A driver who cannot successfully complete the field sobriety test will be asked to consent to a Preliminary Breath Test or PBT. This test requires the suspected drunk driver to blow into the “straw” of a handheld device that can measure BAC. If the device confirms that the driver’s BAC is above 0.08, the officer now has the requisite probable cause for a driving while intoxicated (DWI) or driving under the influence (DUI) arrest. After the driver is charged with the appropriate alcohol-related offense, the officer will transport that person to the police precinct for additional testing.
The criminal case
All criminal defendants have the right to plead guilty, no contest (nolo contendere), or not guilty to crimes or traffic infractions. However, the plea that an accused drunk driver enters into in criminal court will have implications for the related civil trial.
If a defendant pleads not guilty, disputes the drunk driving accusation, and is ultimately convicted of driving while intoxicated, evidence of his not guilty plea cannot be used against him for purposes of the civil trial. On the other hand, if a defendant pleads guilty or no contest to the criminal drunk driving charge, evidence of his guilty or no contest plea is admissible at the civil trial related to the crash.
This is because the courts interpret a guilty or no contest plea as a “judicial admission” of guilt or wrongdoing since a defendant must swear or affirm to tell the truth before entering the plea. However, the civil trial judge will likely give the defendant a chance to explain his or her reason for pleading guilty at the related criminal hearing.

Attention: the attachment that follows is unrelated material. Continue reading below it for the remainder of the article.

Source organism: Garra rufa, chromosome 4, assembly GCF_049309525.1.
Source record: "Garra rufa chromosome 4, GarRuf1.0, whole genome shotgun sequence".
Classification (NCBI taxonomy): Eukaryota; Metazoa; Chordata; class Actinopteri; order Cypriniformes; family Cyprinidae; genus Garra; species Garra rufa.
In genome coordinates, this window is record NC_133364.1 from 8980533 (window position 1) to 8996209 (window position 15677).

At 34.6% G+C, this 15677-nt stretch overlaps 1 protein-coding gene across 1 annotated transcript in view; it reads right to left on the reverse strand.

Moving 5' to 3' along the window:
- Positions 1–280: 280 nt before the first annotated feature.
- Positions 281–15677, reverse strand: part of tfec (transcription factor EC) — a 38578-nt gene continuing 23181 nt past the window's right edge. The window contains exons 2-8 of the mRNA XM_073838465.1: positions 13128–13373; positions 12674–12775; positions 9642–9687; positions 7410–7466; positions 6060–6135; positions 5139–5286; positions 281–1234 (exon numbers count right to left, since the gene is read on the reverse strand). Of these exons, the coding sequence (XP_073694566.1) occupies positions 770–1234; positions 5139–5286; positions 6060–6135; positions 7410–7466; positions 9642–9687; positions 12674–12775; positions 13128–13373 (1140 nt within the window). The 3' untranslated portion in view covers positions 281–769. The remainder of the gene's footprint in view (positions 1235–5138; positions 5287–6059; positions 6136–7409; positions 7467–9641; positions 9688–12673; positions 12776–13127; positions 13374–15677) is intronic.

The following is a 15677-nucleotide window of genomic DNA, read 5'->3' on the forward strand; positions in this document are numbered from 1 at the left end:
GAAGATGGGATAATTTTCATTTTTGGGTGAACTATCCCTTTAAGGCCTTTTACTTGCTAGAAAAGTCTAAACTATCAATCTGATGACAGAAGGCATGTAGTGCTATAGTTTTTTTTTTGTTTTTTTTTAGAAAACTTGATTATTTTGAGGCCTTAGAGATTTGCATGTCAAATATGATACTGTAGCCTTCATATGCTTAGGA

In most jurisdictions in Virginia, police officers are equipped with a body-worn camera, which is affixed to the outside of an officer’s uniform. (This is not true for Virginia State Police Troopers.) The footage from the field sobriety test is generally admissible in both the criminal and civil trials because it depicts the defendant and was recorded close to the alcohol-related crash. The results of a PBT are inadmissible at trial, but evidence of the drunk driver’s BAC can be proved with a Certificate of Analysis from the police precinct. Remember that the officer transports the drunk driver to the police precinct for additional testing if the PBT showed that the driver’s BAC was greater than 0.08.